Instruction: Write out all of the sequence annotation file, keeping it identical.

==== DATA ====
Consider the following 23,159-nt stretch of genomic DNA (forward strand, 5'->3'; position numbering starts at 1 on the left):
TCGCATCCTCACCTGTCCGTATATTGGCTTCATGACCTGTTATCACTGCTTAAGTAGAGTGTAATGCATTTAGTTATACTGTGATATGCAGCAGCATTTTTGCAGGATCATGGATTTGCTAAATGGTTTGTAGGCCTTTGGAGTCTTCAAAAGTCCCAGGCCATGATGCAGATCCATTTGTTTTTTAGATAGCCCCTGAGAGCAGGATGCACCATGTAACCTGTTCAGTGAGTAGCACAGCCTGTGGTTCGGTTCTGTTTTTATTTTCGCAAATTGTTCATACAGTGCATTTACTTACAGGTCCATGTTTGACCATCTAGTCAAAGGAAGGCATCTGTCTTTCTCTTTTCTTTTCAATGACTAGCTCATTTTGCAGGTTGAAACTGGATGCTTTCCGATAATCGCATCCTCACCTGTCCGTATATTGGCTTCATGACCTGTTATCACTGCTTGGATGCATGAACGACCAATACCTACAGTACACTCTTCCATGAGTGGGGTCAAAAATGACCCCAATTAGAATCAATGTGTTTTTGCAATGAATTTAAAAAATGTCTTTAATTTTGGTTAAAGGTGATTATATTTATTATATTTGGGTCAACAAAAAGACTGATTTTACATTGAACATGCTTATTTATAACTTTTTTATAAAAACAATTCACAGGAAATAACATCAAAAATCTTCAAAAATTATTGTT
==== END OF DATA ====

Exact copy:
Consider the following 23,159-nt stretch of genomic DNA (forward strand, 5'->3'; position numbering starts at 1 on the left):
TCGCATCCTCACCTGTCCGTATATTGGCTTCATGACCTGTTATCACTGCTTAAGTAGAGTGTAATGCATTTAGTTATACTGTGATATGCAGCAGCATTTTTGCAGGATCATGGATTTGCTAAATGGTTTGTAGGCCTTTGGAGTCTTCAAAAGTCCCAGGCCATGATGCAGATCCATTTGTTTTTTAGATAGCCCCTGAGAGCAGGATGCACCATGTAACCTGTTCAGTGAGTAGCACAGCCTGTGGTTCGGTTCTGTTTTTATTTTCGCAAATTGTTCATACAGTGCATTTACTTACAGGTCCATGTTTGACCATCTAGTCAAAGGAAGGCATCTGTCTTTCTCTTTTCTTTTCAATGACTAGCTCATTTTGCAGGTTGAAACTGGATGCTTTCCGATAATCGCATCCTCACCTGTCCGTATATTGGCTTCATGACCTGTTATCACTGCTTGGATGCATGAACGACCAATACCTACAGTACACTCTTCCATGAGTGGGGTCAAAAATGACCCCAATTAGAATCAATGTGTTTTTGCAATGAATTTAAAAAATGTCTTTAATTTTGGTTAAAGGTGATTATATTTATTATATTTGGGTCAACAAAAAGACTGATTTTACATTGAACATGCTTATTTATAACTTTTTTATAAAAACAATTCACAGGAAATAACATCAAAAATCTTCAAAAATTATTGTT